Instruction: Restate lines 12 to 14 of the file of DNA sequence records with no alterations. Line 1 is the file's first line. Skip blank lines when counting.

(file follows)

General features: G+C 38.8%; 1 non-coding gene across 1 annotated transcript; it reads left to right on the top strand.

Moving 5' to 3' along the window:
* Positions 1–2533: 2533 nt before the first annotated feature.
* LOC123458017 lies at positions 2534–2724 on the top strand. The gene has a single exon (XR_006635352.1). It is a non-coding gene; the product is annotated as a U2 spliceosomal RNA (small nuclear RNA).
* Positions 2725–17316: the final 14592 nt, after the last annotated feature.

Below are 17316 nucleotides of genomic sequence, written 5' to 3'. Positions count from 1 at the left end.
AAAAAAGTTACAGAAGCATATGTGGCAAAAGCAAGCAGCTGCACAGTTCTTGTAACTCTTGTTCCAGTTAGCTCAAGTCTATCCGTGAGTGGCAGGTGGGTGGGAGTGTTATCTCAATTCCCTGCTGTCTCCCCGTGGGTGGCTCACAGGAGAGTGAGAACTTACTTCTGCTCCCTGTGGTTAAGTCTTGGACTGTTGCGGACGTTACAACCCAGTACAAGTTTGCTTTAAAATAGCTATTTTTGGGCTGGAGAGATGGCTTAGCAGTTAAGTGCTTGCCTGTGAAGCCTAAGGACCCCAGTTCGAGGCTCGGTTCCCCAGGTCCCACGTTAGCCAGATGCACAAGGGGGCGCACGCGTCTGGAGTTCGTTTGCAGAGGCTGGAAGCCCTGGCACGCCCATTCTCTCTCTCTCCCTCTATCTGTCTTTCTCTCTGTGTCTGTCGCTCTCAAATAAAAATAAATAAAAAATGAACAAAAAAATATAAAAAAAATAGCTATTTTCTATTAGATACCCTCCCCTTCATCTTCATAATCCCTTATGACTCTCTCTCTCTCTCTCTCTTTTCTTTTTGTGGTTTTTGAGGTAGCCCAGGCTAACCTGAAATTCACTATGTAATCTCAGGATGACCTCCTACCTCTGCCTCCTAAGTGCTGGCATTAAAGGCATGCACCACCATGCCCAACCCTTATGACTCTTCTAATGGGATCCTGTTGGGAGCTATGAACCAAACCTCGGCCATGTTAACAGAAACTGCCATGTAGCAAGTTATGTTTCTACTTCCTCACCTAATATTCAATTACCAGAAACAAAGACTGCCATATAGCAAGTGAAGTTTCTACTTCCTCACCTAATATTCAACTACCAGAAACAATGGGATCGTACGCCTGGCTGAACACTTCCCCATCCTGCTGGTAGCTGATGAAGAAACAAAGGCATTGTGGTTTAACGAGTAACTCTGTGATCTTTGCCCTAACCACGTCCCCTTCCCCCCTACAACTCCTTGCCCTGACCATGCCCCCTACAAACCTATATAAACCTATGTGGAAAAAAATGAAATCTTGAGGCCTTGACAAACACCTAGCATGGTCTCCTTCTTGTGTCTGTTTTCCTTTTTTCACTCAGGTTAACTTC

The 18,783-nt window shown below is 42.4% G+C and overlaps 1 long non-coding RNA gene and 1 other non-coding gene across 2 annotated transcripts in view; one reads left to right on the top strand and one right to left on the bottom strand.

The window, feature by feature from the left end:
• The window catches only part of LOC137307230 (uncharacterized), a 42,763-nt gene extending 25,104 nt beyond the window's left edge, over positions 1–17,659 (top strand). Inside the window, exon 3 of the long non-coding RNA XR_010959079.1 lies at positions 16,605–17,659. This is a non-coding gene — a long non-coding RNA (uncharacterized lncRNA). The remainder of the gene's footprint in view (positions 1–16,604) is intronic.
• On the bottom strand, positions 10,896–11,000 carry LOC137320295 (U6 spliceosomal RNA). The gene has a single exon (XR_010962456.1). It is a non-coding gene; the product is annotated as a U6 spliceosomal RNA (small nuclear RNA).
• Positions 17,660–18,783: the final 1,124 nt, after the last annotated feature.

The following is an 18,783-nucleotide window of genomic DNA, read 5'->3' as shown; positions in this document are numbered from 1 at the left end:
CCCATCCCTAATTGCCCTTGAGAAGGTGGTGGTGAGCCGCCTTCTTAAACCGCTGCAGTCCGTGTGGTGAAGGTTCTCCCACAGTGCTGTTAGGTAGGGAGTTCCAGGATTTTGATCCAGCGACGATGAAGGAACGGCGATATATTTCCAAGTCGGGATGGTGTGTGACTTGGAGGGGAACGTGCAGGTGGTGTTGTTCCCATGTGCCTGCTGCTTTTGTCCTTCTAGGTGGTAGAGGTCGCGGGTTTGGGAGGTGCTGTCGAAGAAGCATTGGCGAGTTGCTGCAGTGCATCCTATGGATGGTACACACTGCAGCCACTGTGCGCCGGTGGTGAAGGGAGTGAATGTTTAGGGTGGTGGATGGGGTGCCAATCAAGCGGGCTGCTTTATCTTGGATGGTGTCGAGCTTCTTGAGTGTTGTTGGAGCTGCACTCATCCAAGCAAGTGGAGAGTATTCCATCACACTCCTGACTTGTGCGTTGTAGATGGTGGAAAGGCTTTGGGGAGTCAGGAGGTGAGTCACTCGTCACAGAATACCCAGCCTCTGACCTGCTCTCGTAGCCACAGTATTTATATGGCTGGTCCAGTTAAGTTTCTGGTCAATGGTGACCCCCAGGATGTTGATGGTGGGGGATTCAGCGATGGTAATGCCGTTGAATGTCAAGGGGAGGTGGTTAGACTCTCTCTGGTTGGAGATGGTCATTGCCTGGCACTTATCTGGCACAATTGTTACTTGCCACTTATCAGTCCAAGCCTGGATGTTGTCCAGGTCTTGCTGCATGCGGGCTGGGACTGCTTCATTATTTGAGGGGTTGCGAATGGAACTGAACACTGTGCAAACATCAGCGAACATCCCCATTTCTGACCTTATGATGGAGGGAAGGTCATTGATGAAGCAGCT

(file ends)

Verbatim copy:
• Positions 17,660–18,783: the final 1,124 nt, after the last annotated feature.

The following is an 18,783-nucleotide window of genomic DNA, read 5'->3' as shown; positions in this document are numbered from 1 at the left end:
CCCATCCCTAATTGCCCTTGAGAAGGTGGTGGTGAGCCGCCTTCTTAAACCGCTGCAGTCCGTGTGGTGAAGGTTCTCCCACAGTGCTGTTAGGTAGGGAGTTCCAGGATTTTGATCCAGCGACGATGAAGGAACGGCGATATATTTCCAAGTCGGGATGGTGTGTGACTTGGAGGGGAACGTGCAGGTGGTGTTGTTCCCATGTGCCTGCTGCTTTTGTCCTTCTAGGTGGTAGAGGTCGCGGGTTTGGGAGGTGCTGTCGAAGAAGCATTGGCGAGTTGCTGCAGTGCATCCTATGGATGGTACACACTGCAGCCACTGTGCGCCGGTGGTGAAGGGAGTGAATGTTTAGGGTGGTGGATGGGGTGCCAATCAAGCGGGCTGCTTTATCTTGGATGGTGTCGAGCTTCTTGAGTGTTGTTGGAGCTGCACTCATCCAAGCAAGTGGAGAGTATTCCATCACACTCCTGACTTGTGCGTTGTAGATGGTGGAAAGGCTTTGGGGAGTCAGGAGGTGAGTCACTCGTCACAGAATACCCAGCCTCTGACCTGCTCTCGTAGCCACAGTATTTATATGGCTGGTCCAGTTAAGTTTCTGGTCAATGGTGACCCCCAGGATGTTGATGGTGGGGGATTCAGCGATGGTAATGCCGTTGAATGTCAAGGGGAGGTGGTTAGACTCTCTCTGGTTGGAGATGGTCATTGCCTGGCACTTATCTGGCACAATTGTTACTTGCCACTTATCAGTCCAAGCCTGGATGTTGTCCAGGTCTTGCTGCATGCGGGCTGGGACTGCTTCATTATTTGAGGGGTTGCGAATGGAACTGAACACTGTGCAAACATCAGCGAACATCCCCATTTCTGACCTTATGATGGAGGGAAGGTCATTGATGAAGCAGCT